You have the mode and the standard deviation of the log-normal distribution. To use the `rvs()`

method of scipy's `lognorm`

, you have to parameterize the distribution in terms of the shape parameter `s`

, which is the standard deviation `sigma`

of the underlying normal distribution, and the `scale`

, which is `exp(mu)`

, where `mu`

is the mean of the underlying distribution.

You pointed out that making this reparameterization requires solving a quartic polynomial. For that, we can use the `numpy.poly1d`

class. Instances of that class have a `roots`

attribute.

A little algebra shows that `exp(sigma**2)`

is the unique positive real root of the polynomial

```
x**4 - x**3 - (stddev/mode)**2 = 0
```

where `stddev`

and `mode`

are the given standard deviation and mode of the log-normal distribution, and for that solution, the `scale`

(i.e. `exp(mu)`

) is

```
scale = mode*x
```

Here's a function that converts the mode and standard deviation to the shape and scale:

```
def lognorm_params(mode, stddev):
"""
Given the mode and std. dev. of the log-normal distribution, this function
returns the shape and scale parameters for scipy's parameterization of the
distribution.
"""
p = np.poly1d([1, -1, 0, 0, -(stddev/mode)**2])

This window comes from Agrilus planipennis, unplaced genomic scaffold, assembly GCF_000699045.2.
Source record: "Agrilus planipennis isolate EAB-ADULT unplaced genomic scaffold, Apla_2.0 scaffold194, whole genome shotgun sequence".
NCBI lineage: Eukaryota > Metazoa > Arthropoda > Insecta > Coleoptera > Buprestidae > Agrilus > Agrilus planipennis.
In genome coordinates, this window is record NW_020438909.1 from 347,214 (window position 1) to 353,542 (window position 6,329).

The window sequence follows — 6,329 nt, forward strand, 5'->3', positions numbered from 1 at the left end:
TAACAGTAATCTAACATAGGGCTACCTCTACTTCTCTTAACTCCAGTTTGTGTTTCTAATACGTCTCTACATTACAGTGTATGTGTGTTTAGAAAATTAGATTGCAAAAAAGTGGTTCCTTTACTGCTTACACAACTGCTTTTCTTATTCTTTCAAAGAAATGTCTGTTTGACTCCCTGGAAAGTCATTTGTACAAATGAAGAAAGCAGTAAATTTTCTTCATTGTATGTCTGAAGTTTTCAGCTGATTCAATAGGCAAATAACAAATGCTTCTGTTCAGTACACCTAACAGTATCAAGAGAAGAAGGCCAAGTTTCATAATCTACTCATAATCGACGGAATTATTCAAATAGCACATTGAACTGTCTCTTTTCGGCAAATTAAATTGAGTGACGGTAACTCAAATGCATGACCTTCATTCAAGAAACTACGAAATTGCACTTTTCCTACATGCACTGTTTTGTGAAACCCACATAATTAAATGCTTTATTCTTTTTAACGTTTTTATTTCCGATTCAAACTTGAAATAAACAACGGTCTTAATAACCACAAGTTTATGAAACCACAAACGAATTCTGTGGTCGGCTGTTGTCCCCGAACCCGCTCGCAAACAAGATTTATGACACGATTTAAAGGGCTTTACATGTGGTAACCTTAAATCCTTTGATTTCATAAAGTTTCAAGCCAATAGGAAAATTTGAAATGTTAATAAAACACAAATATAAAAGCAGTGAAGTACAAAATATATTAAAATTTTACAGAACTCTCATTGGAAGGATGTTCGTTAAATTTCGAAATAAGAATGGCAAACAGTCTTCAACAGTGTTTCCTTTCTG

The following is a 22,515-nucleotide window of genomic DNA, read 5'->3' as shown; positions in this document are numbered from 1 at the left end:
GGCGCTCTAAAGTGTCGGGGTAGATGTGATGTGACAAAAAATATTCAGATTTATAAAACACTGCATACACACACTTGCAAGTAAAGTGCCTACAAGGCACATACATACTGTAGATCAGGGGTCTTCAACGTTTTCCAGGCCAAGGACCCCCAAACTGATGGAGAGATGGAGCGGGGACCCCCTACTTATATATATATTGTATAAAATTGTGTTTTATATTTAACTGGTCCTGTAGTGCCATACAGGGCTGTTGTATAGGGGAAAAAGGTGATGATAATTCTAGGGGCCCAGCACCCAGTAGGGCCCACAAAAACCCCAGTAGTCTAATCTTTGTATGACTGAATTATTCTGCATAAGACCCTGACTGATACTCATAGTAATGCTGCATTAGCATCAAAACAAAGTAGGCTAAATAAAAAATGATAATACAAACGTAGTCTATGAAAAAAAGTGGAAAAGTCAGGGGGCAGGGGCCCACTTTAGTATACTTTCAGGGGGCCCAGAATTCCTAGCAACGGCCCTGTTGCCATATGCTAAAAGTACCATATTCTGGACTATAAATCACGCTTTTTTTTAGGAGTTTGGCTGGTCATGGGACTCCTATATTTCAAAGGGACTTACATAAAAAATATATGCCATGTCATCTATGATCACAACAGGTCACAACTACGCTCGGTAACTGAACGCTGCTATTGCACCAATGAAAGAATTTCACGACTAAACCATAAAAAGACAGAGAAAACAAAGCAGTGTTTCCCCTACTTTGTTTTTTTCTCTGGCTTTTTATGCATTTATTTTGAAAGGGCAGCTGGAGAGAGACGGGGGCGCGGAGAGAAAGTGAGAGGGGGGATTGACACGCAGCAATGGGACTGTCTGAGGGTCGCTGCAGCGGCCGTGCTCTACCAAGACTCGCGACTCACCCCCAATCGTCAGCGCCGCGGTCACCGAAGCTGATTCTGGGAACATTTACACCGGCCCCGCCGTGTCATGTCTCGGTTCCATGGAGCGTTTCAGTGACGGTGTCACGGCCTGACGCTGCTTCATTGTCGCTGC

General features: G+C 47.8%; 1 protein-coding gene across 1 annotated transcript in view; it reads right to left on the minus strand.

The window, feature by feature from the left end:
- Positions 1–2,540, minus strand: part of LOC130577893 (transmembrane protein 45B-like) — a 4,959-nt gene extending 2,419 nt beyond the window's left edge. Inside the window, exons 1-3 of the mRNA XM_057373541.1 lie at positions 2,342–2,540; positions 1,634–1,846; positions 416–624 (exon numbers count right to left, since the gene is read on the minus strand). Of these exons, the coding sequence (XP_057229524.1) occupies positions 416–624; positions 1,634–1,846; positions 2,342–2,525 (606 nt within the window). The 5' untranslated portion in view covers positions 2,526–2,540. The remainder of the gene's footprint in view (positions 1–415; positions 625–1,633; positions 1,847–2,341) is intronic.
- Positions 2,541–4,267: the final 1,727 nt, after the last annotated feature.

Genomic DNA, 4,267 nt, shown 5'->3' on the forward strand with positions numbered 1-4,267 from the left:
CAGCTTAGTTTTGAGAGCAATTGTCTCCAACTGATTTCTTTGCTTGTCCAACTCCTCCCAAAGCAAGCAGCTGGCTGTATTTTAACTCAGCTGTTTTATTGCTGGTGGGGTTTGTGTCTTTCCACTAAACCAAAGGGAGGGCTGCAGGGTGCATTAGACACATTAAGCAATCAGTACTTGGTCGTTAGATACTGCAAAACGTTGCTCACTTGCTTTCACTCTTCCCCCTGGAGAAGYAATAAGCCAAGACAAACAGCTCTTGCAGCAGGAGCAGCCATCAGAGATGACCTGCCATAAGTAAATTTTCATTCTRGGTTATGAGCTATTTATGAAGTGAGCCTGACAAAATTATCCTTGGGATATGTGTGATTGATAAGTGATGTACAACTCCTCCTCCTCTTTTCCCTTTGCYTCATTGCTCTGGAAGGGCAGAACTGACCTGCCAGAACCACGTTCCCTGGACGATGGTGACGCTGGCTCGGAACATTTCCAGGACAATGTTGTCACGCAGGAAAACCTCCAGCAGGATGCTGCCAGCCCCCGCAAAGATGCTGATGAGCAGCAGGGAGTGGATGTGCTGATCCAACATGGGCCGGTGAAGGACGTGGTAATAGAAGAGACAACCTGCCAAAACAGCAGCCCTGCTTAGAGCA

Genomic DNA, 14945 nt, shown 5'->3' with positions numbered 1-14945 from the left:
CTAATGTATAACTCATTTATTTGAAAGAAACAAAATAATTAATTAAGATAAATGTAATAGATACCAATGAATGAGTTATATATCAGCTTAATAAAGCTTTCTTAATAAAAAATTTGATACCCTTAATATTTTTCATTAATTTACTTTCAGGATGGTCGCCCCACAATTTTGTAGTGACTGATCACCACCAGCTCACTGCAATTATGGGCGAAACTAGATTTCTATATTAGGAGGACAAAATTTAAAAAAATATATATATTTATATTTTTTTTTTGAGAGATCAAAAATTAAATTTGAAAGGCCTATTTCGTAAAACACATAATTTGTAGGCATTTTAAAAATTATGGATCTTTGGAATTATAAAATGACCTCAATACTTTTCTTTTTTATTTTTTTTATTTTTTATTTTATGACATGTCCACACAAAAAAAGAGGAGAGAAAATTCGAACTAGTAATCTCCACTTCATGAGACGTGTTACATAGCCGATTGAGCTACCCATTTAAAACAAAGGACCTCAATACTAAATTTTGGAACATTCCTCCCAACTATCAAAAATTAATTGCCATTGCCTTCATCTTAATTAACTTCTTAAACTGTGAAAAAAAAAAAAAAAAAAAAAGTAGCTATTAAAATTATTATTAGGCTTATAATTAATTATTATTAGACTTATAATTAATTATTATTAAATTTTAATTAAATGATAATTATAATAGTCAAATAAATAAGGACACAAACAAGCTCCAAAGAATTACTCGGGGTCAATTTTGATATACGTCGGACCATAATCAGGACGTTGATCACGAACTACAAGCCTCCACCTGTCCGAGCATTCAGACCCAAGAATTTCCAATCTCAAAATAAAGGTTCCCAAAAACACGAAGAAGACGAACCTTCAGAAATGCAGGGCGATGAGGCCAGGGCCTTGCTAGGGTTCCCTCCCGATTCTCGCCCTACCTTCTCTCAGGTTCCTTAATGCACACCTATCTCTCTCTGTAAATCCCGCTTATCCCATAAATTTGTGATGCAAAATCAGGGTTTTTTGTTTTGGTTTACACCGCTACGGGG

r = p.roots
sol = r[(r.imag == 0) & (r.real > 0)].real
shape = np.sqrt(np.log(sol))
scale = mode * sol
return shape, scale
```

For example,

```
In [155]: mode = 123
In [156]: stddev = 99
In [157]: sigma, scale = lognorm_params(mode, stddev)
```

Generate a sample using the computed parameters:

```
In [158]: from scipy.stats import lognorm
In [159]: sample = lognorm.rvs(sigma, 0, scale, size=1000000)
```

Here's the standard deviation of the sample:

```
In [160]: np.std(sample)
Out[160]: 99.12048952171304
```

And here's some matplotlib code to plot a histogram of the sample, with a vertical line drawn at the mode of the distribution from which the sample was drawn:

```
In [176]: tmp = plt.hist(sample, normed=True, bins=1000, alpha=0.6, color='c', ec='c')
In [177]: plt.xlim(0, 600)
Out[177]: (0, 600)
In [178]: plt.axvline(mode)
Out[178]: <matplotlib.lines.Line2D at 0x12c5a12e8>
```

The histogram:

If you want to generate the sample using `numpy.random.lognormal()`

instead of `scipy.stats.lognorm.rvs()`

, you can do this:

```
In [200]: sigma, scale = lognorm_params(mode, stddev)
In [201]: mu = np.log(scale)
In [202]: sample = np.random.lognormal(mu, sigma, size=1000000)
In [203]: np.std(sample)
Out[203]: 99.078297384090902
```

I haven't looked into how robust `poly1d`

's `roots`

algorithm is, so be sure to test for a wide range of possible input values. Alternatively, you can use a solver from scipy to solve the above polynomial for `x`

. You can bound the solution using:

```
max(sqrt(stddev/mode), 1) <= x <= sqrt(stddev/mode) + 1
```

`r = lognorm.rvs(s, size=1000)`

where`s`

is the shape parameter for the distribution.modeand standard deviation (notwith a given mean and standard deviation).4more comments